Thursday, October 18, 2007

Natural Gas

I have been recently doing some research and speaking with a mining engineer friend of mine about natural gas and its prospects as an investment going forward. I’m in the process of developing a general strategy for investing in natural gas. As many of you probably know natural gas prices have been depressed while oil and other resources have been enjoying a boom. This point is be painfully clear if you are one of the many investors that have a gas stock or two tucked away in your portfolio…as many of them have literally been cut in half ie – CMT, GZ, GNY

Now it’s not all bad news. The good news is that because natural gas prices are so low many companies have either greatly reduced (or stopped) their drilling levels. Despite this fact there has been no movement in gas prices, why? Well the reason is simple we still have a ton of the stuff in reserve so there hasn’t been any pressures on the supply side…yet…but what happens when those reserves start to diminish? Well the answer’s obvious increased gas prices. This of course will cause increased stock prices of the gas producers. So in a sense the gas business is largely self-regulating over time.

Other factors that will affect the demand for natural gas are listed below:
1. Weather
2. Demographics
3. Economic Growth
4. Fuel Competition
5. Storage
6. Exports

I’ll elaborate on each of the criteria tomorrow and talk a little more about what I’m planning on doing with natural gas stocks.


Anonymous said...

Just a comment about natural gas. I am not an expert in the field, but I have been investing in oil and gas companies(E&P & integrated) for a long time.The ratio of the price of gas to oil has always been in the neighborhood of 6 to 1. Whenever this ratio got too far away from this number, either commodity would move up or down to correct.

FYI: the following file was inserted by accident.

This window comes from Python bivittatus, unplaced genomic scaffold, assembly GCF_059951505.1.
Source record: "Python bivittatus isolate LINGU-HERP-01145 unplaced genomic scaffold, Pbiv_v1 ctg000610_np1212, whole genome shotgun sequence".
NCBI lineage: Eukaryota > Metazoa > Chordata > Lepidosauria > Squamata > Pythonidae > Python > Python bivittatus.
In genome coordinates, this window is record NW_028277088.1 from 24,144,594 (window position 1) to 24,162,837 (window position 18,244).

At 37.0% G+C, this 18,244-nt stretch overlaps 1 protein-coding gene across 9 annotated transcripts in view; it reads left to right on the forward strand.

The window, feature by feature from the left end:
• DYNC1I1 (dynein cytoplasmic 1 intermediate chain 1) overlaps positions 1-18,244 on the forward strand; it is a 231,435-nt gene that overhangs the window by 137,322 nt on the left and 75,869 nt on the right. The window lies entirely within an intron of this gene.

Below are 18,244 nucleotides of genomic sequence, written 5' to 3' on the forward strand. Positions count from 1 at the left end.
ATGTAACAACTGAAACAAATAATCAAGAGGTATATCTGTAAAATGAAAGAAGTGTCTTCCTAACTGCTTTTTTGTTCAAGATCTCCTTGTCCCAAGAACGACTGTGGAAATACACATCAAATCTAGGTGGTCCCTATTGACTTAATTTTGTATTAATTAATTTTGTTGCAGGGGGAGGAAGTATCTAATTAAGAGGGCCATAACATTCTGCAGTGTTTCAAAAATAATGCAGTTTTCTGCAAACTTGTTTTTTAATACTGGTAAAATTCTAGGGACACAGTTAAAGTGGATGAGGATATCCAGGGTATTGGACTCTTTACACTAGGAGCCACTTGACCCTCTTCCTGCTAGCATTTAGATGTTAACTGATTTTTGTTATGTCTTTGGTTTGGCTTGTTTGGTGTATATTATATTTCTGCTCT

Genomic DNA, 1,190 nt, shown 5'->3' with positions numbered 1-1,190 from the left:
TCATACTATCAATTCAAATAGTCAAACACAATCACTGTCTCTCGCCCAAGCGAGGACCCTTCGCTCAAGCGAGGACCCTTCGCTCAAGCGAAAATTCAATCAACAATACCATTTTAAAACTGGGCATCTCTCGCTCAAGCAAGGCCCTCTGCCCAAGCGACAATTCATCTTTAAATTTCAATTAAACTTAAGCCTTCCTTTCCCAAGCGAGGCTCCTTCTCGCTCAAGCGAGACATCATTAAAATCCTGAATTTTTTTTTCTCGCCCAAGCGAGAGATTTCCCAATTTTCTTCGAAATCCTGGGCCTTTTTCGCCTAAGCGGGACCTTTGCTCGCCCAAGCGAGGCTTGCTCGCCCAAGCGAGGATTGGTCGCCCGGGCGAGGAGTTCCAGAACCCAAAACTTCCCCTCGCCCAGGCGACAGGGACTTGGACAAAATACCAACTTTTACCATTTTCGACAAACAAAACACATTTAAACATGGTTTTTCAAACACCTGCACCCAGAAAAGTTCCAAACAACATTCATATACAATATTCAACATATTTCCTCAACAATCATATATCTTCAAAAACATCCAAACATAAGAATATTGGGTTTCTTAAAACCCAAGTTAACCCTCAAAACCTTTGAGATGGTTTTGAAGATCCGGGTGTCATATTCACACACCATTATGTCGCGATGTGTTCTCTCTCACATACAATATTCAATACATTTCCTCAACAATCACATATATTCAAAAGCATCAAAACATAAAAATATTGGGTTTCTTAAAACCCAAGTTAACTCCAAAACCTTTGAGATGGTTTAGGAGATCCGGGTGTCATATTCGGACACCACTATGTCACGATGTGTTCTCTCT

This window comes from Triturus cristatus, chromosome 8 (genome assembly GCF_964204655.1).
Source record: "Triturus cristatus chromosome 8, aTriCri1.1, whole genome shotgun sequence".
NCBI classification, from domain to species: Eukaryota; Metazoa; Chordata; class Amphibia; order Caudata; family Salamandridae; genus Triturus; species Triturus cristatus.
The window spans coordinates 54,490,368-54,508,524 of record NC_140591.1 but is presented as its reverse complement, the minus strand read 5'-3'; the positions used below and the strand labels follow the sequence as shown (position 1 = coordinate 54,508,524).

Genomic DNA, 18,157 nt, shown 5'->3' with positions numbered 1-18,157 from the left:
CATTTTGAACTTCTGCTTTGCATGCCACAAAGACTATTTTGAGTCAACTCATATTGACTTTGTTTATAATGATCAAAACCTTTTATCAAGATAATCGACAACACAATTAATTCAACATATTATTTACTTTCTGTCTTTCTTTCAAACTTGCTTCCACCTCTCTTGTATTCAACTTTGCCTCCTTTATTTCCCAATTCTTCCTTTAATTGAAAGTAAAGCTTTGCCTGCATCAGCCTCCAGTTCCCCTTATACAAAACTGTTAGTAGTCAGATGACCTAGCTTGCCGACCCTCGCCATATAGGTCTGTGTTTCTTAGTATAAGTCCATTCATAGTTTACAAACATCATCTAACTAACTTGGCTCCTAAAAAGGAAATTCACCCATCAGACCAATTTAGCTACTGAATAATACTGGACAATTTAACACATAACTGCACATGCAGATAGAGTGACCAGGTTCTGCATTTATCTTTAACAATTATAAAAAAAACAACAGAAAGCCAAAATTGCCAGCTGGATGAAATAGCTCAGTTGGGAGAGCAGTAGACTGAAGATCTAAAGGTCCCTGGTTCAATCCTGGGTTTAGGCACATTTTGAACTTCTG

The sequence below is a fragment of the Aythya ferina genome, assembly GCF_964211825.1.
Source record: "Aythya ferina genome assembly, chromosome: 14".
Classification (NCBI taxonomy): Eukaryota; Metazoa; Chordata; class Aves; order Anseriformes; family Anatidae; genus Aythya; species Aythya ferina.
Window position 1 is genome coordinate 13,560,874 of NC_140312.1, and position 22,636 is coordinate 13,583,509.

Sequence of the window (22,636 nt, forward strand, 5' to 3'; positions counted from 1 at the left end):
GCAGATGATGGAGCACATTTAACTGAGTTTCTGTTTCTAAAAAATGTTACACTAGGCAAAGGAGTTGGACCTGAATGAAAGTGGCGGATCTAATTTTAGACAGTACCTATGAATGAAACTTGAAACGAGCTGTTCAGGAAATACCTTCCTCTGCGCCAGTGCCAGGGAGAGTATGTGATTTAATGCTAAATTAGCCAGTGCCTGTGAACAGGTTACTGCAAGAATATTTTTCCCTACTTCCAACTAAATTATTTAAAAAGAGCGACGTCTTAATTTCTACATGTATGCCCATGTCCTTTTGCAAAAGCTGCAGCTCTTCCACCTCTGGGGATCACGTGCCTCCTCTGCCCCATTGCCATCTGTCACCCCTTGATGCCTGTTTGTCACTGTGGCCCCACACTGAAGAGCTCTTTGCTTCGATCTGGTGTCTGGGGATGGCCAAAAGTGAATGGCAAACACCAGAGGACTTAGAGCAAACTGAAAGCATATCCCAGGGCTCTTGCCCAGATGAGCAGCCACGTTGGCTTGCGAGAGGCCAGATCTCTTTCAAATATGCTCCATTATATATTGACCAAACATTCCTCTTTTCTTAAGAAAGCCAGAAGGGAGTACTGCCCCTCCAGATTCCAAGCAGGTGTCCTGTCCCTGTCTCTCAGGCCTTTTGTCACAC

A statistic that I read recently stated that LNG coming from countries in the middle east, africa, south america, accounted for 23% of the amount consumed in the USA. I cannot recall the specific numbers, but I believe that the article used a dollar amount of gas consumed instead of a volume. That dollar number was 5 billion versus 17.5 billion produced in North America. The article also stated that the increase in LNG imports coincided with a drop in natural gas production from Canada.The point of the article was to explain how the prices of the two commodities have moved so far away from each other, it also went on state that in the analyst's opinion, LNG imports would not be able to compensate for the drain on storage from a very cold winter or a very hot summer. They would however dampen price moves

Warren said...

I'm bullish on all energy, long term. I have some oil based stocks, but obviously "buying high" is never a good strategy. On that note, I think its a great time to get into NG, and I'd love to hear your opinions on various stocks. My knowledge on NH is limited.

MichaelD said...

What do you think about the piplines as a gas play? Volumes should go steadily and I read about pipeline capacity issues.


Natural gas will continue to decline.